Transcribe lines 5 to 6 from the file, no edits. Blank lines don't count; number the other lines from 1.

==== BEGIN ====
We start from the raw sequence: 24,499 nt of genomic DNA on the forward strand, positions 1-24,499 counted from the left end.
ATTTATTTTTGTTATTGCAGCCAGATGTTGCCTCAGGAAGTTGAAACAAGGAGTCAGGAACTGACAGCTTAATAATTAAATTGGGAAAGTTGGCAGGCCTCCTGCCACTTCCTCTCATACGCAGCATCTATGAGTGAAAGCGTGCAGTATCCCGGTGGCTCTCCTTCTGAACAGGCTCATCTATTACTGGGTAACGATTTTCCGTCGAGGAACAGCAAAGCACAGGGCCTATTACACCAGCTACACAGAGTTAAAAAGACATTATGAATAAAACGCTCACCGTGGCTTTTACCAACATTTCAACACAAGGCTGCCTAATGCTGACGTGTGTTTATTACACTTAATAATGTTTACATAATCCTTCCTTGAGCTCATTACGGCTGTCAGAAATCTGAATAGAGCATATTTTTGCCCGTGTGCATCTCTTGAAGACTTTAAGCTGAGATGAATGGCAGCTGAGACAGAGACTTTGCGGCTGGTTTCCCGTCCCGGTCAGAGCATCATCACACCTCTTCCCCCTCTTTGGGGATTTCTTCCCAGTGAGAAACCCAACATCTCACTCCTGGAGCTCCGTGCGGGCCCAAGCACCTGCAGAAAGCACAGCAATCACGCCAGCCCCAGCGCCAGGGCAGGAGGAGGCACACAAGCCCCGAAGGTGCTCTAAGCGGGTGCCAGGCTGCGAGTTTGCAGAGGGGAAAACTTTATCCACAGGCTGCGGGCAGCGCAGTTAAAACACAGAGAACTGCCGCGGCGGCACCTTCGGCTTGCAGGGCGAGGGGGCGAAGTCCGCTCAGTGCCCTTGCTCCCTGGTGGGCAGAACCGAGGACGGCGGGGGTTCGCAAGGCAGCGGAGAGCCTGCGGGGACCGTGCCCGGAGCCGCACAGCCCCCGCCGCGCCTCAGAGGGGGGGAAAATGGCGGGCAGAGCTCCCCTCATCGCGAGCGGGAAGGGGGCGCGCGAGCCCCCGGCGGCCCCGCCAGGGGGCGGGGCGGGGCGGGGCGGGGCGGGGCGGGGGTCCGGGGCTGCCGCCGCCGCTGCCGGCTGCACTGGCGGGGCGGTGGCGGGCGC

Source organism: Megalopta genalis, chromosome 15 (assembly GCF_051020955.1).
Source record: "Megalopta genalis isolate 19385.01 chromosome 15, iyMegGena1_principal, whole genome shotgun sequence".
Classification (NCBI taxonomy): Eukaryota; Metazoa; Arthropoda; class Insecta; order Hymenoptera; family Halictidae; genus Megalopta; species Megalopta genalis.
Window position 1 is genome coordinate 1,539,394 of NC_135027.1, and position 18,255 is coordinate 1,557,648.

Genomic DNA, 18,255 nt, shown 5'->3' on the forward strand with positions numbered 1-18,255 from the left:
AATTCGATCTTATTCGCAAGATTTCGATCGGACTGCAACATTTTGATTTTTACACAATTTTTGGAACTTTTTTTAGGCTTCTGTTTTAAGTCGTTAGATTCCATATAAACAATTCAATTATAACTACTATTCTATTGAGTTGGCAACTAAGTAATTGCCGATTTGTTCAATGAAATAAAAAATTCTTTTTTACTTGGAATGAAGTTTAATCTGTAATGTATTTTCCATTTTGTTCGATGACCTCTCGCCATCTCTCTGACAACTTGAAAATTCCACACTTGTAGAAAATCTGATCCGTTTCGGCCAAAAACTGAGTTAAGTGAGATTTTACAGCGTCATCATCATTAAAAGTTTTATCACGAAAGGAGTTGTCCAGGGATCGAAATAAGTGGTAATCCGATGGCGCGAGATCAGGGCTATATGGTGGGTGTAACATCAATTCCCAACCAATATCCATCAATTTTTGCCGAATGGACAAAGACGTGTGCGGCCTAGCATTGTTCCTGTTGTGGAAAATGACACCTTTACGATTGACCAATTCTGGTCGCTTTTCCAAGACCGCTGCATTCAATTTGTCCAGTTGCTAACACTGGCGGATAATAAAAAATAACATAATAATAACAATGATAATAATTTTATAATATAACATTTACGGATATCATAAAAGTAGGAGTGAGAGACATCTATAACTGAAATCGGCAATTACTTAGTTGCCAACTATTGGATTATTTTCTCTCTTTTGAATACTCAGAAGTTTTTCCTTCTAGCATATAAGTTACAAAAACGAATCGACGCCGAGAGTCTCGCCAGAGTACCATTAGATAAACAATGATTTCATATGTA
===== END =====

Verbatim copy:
Classification (NCBI taxonomy): Eukaryota; Metazoa; Arthropoda; class Insecta; order Hymenoptera; family Halictidae; genus Megalopta; species Megalopta genalis.
Window position 1 is genome coordinate 1,539,394 of NC_135027.1, and position 18,255 is coordinate 1,557,648.